Highlight

Glossary: Digital Learning

Following are some of the terms that come up in reporting on digital learning and online education.

Asynchronous or synchronous instruction: Online courses are typically delivered in one of two ways. They can take place at a set time each week, with the professor and students meeting in a Zoom call or other live platform, in what is referred to as synchronous instruction. Or students can go through the material on demand at a time of their choosing, in what is known as asynchronous instruction. There are pros and cons of each approach, and some online courses do a hybrid of the two.

Competency-Based Education, or CBE: An approach to teaching in which students learn at their own pace. While traditional courses end take place over a set period of time, such as 14 weeks, a competency-based program ends when the student is able to prove mastery of a set of concepts, often called competencies. Some major online colleges, including Western Governors University, have shifted to CBE. 

Federal Education Rights and Privacy Act, or FERPA: Federal law that protects privacy of interactions involving all students, which can be more challenging for colleges in an online format. (Here’s a FERPA explainer, and here’s what to do if you’re told you can’t get a document because of FERPA.)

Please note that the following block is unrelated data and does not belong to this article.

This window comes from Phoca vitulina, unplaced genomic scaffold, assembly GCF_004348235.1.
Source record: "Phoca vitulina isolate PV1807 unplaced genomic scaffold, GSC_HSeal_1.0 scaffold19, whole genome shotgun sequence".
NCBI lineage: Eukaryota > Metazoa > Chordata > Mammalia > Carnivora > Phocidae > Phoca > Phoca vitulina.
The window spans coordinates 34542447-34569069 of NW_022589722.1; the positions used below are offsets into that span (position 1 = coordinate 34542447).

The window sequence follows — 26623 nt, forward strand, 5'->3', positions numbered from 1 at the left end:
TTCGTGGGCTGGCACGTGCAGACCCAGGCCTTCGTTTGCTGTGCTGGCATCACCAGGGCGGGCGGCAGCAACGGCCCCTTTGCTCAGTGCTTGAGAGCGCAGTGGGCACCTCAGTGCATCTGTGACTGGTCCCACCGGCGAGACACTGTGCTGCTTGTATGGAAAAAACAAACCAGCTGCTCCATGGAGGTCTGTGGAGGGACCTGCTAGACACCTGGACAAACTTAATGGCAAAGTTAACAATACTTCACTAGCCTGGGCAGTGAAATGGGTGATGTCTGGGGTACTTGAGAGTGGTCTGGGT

Flipped learning: A growing teaching technique called flipped learning asks students to watch lecture videos online before class sessions so that class time can be used for more interactive activities. 

Hyflex teaching: During the pandemic, many colleges moved to an instructional model that lets students seamlessly shift between in-person and online versions of a course, even during the same semester. In this “hyflex’ approach, instructors must make versions of all teaching materials and experiences available both remotely and in person, so that students who cannot get to the classroom because of, say, illness or health concerns, can participate.

Massive open online course, or MOOC: Large-scale online courses, usually offered for free or very low cost, which can include more than 100,000 students in the same course. 

Online Program Manager, or OPM: A company that colleges hire to help them set up online degree programs. An OPM not only provides services like sophisticated efforts to market online programs to potential students, but it typically helps finance online expansions, paying for the program development in exchange for a share of tuition revenue for a decade or more. Examples include major textbook providers such as Pearson, as well as newer players like 2U.

 

READ MORE ON DIGITAL LEARNING:

Data/Research: Digital Learning